The skies above New York today were filled with smoke and paper.
When the World Trade Center was bombed in 1993, it didn't
look like much from a distance. The towers still stood, and
the city fathers made sure that the lights were on as soon
as possible, even if there was nobody home.
This time, the cowards did the job right. There is today a
conspicuous lack of tower over lower Manhattan -- not a
scar, not from a distance. An absence. A concerto played on
piano with a missing key, a painting with a missing color.
When I first heard that an airplane had hit the World Trade
Center, it was possible to believe that it may have been an
accident. A twin-engine bomber had hit the Empire State
Building in 1945. OK, it was night then, and foggy, but
I had just dropped my wife -- pregnant with twins and with
a broken ankle -- at her office in lower Manhattan, in the
court district a dozen blocks from the Trade Center. In
truth, if anyone wanted to make a statement against the
federal government, there are better targets that the Trade
Center, and all of them I'm sorry to say are much nearer my
When I heard the news, I ambled over to the Brooklyn
Heights Promenade, just a few paces from my apartment. Any
New Yorker can tell you that the best view of Manhattan is
from Brooklyn. The Promenade looks over the East River,
with the glories of the Financial District in the
foreground, the Statue of Liberty off to the left and the
gothic solidity of the Brooklyn Bridge to the right.
As I approached the promenade down my tree-lined street, I
saw paper in the air. I first thought they were leaflets.
It was an election day in New York -- Primary Day, the
first primary for municipal office after term limits kicked
in, and every voter in town has been buried under a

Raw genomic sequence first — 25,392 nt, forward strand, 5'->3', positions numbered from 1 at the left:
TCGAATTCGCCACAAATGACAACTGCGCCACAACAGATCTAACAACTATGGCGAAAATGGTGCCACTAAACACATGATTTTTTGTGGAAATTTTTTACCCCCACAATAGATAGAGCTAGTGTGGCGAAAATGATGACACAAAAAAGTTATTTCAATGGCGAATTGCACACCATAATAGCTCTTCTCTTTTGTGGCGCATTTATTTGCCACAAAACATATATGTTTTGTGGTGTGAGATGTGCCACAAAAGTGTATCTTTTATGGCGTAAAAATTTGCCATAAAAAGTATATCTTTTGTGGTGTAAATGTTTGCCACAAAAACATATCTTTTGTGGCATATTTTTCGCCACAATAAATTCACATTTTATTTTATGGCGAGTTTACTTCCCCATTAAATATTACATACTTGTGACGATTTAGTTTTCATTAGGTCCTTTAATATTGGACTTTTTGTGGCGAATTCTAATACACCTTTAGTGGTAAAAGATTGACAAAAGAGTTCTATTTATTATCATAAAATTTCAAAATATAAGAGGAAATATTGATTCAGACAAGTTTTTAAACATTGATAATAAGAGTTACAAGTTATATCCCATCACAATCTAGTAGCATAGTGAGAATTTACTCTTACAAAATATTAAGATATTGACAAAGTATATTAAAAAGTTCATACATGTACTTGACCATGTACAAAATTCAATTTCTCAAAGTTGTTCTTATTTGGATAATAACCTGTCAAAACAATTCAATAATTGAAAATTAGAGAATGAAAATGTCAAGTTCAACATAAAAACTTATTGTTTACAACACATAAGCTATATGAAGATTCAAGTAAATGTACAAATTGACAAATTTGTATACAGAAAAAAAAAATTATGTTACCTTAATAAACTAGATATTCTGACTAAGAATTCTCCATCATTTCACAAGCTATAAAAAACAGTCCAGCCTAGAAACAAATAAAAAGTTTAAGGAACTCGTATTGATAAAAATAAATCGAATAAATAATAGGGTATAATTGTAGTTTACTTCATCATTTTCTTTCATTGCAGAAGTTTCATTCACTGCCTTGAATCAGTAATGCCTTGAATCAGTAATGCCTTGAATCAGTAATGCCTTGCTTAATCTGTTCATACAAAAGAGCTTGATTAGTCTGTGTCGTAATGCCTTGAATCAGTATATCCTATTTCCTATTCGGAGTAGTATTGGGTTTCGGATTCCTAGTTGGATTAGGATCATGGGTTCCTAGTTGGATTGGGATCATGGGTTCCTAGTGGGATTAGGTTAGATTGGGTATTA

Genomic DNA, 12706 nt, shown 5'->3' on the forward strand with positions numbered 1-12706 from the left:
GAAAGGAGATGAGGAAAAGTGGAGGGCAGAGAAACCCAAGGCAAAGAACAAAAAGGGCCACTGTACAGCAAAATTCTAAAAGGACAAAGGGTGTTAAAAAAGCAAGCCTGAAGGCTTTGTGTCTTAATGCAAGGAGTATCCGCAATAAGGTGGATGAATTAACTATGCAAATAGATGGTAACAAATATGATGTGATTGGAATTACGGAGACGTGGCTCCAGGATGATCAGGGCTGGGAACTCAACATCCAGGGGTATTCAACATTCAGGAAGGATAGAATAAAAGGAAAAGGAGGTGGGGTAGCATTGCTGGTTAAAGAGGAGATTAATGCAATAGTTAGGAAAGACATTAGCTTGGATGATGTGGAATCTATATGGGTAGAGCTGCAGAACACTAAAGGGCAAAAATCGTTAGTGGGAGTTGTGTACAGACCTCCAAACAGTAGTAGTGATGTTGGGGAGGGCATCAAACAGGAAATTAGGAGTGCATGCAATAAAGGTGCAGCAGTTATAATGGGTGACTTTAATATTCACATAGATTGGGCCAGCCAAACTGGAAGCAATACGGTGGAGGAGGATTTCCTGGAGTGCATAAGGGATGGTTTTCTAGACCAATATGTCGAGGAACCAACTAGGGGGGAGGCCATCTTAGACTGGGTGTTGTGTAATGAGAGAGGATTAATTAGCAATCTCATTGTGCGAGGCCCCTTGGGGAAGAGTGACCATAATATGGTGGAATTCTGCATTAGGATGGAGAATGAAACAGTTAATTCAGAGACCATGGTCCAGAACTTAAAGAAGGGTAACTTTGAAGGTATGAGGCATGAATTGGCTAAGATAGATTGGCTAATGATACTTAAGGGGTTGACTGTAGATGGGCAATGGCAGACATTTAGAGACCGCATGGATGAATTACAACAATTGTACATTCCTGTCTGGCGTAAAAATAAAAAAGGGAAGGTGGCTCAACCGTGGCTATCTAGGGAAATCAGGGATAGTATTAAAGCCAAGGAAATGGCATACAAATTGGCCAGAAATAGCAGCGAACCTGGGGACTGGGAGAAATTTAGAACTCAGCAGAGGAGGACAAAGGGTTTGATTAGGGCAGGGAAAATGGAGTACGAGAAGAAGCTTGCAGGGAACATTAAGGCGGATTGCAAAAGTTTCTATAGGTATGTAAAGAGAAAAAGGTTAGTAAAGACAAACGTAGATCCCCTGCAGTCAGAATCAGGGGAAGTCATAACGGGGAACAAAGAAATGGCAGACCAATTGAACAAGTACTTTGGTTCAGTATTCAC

blizzard of campaign flyers from the more than 300
candidates running. If this were an ordinary day, leaflets
would have been a pretty good theory.
But the North Tower of the World Trade Center was burning,
flame and smoke pouring from a gash that looked to be about
60 stories up. The paper was blowing in from across the
river, a mile away and 600 feet above.
Then, the unimaginable. I saw a dark airplane, a passenger
jet, approach the undamaged tower from the south. I saw no
insignia, heard no engines, heard nothing until a BANG.
Then there was a fireball, debris shooting out of the north
side of the building, presumably to the ground about 70
floors below. More smoke, and soon more paper.
People on the Promenade starting yelling, myself among
them. I ran back home to call my wife, deposited just
minutes earlier in a war zone, and to turn on CNN. Not long
after, the south tower exploded and collapsed. I ran back
outside, unable to believe what I'd heard on television,
and saw hundreds of people who had gathered on the
Promenade weeping, some staggering away, numbed by knowing
that they had just witnessed the deaths of thousands of
"What happened?" I asked one of my neighbors as she walked
past me. "It's gone," she said. "What do you mean, gone?"
"Gone. Not there anymore. The tower's gone."
The towers, and most of lower Manhattan, were utterly
obscured by smoke. One young man, in a striped shirt with a
white collar and tie, began yelling "Pearl Harbor, 60 years
later! Where do I sign up?" Had there been an enlistment
officer handy, he'd have hit his year's quota in about 15
A little later, the other tower came down.
My wife made it home not long after; one of her co-workers
commandeered a wheelchair from I don't want to know where
and pushed her across the Manhattan Bridge, the pedestrian
walkway of which was still open. Strangers don't believe
it, but that's what we do in New York.
It will be some time until the city -- and the nation --
gets back to its routine. We'll never get back to normal. I
just pray for the dead, and the injured, and the people who
help them. And I pray that my kids will be born healthy and
happy, and I wish them a world where their dad can protect
them against insane people who think they can redress
grievances with falling airplanes and innocent lives.